Shiphrah and Puah are two foreign women. In faith, they disregard the king’s law about killing all baby boys, and instead these midwives, as they help Israelite women give birth, they let the boys live, they lie about it before authority, and throughout they put their lives on the line. There’s that pulse – found only if one peers below the massive infrastructure of slavery and the great edict of genocide and sees the unlikely people and the stirring of God in their midst.

Since January, the officers and staff of the church have been reading a book called Sailboat Church: Helping Your Church Rethink its Mission and Practice – and essentially the book talks about what it means to be the kind of church whose sail catches the wind of the Holy Spirit and discovers itself moving in God’s ways, in God’s direction, on God’s power. And during our discussion times with this book, at some point someone(s) within the staff, the elders, and the deacons has inevitably raised this very good, very honest question: “But what if you’re a sailboat and there is no wind? What about the times or seasons or realities in this world where the air is just thick and stale and not moving?” Or…to translate that same question into the image I have been using – “what if there is no pulse?”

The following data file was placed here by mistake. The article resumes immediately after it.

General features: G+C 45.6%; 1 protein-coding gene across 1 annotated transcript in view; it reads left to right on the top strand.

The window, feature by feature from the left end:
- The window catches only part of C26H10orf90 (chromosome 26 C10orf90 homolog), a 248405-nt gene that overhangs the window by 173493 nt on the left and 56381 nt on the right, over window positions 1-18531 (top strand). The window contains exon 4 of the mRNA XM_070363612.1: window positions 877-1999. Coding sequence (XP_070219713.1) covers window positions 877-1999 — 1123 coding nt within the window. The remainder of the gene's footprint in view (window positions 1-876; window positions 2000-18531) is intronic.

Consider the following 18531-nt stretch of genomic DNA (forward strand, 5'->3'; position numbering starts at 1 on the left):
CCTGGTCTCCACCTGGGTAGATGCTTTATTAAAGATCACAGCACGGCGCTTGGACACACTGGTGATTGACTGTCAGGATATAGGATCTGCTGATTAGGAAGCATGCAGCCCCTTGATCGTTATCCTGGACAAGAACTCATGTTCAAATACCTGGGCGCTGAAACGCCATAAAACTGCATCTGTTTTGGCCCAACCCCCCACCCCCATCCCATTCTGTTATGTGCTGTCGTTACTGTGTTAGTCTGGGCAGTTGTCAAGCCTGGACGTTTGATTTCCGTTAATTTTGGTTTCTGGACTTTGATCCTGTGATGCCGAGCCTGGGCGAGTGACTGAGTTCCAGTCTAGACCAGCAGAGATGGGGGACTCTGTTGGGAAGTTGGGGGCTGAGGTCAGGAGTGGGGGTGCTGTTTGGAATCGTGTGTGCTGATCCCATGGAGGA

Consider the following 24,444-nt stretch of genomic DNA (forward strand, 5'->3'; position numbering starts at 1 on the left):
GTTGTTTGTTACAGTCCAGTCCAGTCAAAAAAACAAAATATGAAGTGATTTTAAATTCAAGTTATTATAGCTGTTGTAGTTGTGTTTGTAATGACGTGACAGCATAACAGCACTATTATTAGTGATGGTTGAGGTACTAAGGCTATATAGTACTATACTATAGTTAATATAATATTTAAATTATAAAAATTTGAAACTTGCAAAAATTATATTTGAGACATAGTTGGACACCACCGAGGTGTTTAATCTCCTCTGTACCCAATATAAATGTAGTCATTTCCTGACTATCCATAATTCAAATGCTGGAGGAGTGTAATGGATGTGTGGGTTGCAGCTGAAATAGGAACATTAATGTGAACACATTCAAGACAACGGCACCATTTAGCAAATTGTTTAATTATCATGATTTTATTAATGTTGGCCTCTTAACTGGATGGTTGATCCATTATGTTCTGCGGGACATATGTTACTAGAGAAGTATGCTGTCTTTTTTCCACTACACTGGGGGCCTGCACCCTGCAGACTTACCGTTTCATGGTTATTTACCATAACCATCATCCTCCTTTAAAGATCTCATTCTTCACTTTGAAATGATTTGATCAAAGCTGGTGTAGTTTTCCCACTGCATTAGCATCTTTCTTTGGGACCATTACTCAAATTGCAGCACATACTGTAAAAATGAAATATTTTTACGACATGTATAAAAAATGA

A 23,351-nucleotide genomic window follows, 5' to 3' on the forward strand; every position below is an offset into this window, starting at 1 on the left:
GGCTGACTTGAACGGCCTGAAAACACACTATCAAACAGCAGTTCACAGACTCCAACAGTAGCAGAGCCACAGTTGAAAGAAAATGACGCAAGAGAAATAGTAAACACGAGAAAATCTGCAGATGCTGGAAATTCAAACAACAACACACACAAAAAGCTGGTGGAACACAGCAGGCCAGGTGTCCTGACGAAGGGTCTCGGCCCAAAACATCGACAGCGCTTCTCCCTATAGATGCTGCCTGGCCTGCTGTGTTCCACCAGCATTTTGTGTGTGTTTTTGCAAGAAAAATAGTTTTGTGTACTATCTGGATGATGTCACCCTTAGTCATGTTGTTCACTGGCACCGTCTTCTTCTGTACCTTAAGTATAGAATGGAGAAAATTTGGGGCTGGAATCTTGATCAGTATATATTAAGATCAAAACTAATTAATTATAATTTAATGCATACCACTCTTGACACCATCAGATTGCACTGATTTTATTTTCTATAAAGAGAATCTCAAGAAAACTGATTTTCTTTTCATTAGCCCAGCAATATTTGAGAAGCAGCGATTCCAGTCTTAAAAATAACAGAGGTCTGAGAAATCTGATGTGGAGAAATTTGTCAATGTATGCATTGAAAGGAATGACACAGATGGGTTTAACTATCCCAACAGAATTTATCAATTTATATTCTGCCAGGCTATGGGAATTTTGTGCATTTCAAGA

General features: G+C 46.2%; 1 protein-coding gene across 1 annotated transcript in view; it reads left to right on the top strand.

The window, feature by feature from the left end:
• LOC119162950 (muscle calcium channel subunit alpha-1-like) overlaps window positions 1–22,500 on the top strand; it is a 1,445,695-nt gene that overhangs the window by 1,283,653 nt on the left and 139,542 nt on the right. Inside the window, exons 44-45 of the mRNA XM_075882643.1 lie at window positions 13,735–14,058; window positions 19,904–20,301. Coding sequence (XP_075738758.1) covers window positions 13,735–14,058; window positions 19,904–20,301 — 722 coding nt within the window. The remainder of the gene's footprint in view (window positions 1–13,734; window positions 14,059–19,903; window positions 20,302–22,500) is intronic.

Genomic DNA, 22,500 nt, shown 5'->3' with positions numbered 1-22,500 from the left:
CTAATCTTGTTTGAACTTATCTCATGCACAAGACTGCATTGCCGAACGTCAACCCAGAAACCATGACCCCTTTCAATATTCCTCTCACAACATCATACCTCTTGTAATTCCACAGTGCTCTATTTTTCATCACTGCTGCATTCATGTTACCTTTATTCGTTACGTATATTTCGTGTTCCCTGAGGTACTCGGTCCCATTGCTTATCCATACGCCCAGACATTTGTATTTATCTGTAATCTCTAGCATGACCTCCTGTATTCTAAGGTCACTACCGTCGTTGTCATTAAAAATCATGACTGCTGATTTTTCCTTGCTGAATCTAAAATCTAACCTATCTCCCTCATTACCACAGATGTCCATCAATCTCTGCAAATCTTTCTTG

And I think this question feels inevitable at some point, particular in these recent days amid a pandemic, cries for racial and economic justice, massive unemployment, the profound difficulties of doing school well and safely, a divided country – amid all of these very significant and seemingly impossible challenges – many of us I think are often not sure where God is in all this, let alone where a living pulse is racing with new life.